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Death of Kuwait detainee questioned

KUWAIT CITY -- The alleged ringleader of an anti-American terrorist group died of heart failure nine days after he was detained, the government said yesterday, raising questions over whether he was tortured.

Amer Khlaif al-Enezi, 29, died Tuesday, an interior ministry official said on condition of anonymity.

A Muslim fundamentalist lawmaker, Walid Tabtabai, filed a written question in parliament asking Interior Minister Sheik Nawwaf Al Ahmed Al Sabah whether authorities holding Enezi had respected a law that forbids torture.

Tabtabai asked the minister to disclose the circumstances of Enezi's death and whether a coroner had examined the body.

Kuwaiti officials could not be reached for comment.

Police detained the former mosque preacher Jan. 31 in a raid on a house south of Kuwait City.

The government said that he and other detainees were wounded in the raid, but did not disclose the extent of his injuries.

His death follows unprecedented clashes between militants and security forces during the past five weeks that brought the war on terror to the streets of Kuwait.

Last month, eight suspected Muslim militants and four police officers were killed in clashes in residential districts.

Enezi and about 40 other suspects were being questioned by prosecutors on accusations that they planned to attack the state security forces, US troops, and American civilians.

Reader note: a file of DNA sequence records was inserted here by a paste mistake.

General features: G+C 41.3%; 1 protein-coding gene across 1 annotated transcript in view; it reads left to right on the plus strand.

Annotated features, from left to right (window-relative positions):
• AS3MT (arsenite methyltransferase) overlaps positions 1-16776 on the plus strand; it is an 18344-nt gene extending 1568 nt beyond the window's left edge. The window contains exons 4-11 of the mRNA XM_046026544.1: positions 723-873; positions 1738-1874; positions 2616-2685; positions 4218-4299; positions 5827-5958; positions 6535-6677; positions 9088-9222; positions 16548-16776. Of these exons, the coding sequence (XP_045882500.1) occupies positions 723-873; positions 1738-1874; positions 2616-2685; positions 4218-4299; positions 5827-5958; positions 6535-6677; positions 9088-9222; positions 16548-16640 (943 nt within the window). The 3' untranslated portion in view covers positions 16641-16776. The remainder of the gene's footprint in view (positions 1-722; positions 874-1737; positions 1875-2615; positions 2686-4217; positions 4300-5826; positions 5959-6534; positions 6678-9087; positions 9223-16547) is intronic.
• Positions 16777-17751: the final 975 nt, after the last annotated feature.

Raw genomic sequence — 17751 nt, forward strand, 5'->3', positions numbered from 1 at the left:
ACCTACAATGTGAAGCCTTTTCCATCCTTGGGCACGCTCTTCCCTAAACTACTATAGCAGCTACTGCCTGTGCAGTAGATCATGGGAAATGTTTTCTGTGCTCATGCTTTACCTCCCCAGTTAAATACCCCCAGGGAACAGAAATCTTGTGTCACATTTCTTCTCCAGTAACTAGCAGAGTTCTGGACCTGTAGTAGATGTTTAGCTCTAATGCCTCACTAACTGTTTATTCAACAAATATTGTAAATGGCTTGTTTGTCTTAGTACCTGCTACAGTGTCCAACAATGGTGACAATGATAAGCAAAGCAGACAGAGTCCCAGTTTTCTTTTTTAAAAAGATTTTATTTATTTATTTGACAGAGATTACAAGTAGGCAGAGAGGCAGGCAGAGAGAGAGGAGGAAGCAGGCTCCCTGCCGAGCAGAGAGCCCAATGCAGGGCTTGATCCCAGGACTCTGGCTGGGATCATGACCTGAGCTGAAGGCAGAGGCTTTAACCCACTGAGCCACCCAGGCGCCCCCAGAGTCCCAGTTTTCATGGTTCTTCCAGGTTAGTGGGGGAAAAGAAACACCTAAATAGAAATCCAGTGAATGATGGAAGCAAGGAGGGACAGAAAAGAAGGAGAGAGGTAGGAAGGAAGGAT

The official Kuwait News Agency said Enezi had been admitted to a military hospital Tuesday with breathing trouble.

The independent Al-Qabas daily reported Enezi was in ''bad physical and psychological condition" when he was questioned by prosecutors Tuesday.

He was checked by doctors in the afternoon and died that night, the newspaper said.

Muslim fundamentalists, who are politically strong in Kuwait, have distanced themselves from Islamists who have taken up arms and condemned violence.

Westernized liberal Kuwaitis, however, accuse fundamentalists of promoting religious intolerance, especially among youths.

Kuwait has been a major ally of Washington since the US-led 1991 Gulf War that liberated it from a seven-month Iraqi occupation.

The American Embassy has warned about 13,000 American civilians in Kuwait that they could be targeted by terrorists.

The country also hosts about 20,000 US soldiers and many travel by road to and from Iraq.

US Ambassador Richard LeBaron has praised Kuwait's response to the recent clashes as ''appropriate" and ''strong."

In an interview with Al-Qabas posted on the embassy's website, he said militants were determined to ''change the very nature of the system here."

Newspapers have reported that Enezi told investigators the militants' aim was to set up an ''Islamic emirate."

LeBaron urged the government to clamp down harder on terror financing and to pursue educational reform.

''I think in Kuwait, as elsewhere, the society should be very concerned about what the schools are teaching and how they are teaching it," he told Al-Qabas.

The government has vowed to crush extremism.

It is taking steps to review school textbooks, curb mosques that spread militant ideology, block Islamic extremist websites, and promote a moderate interpretation of Islam through the media.

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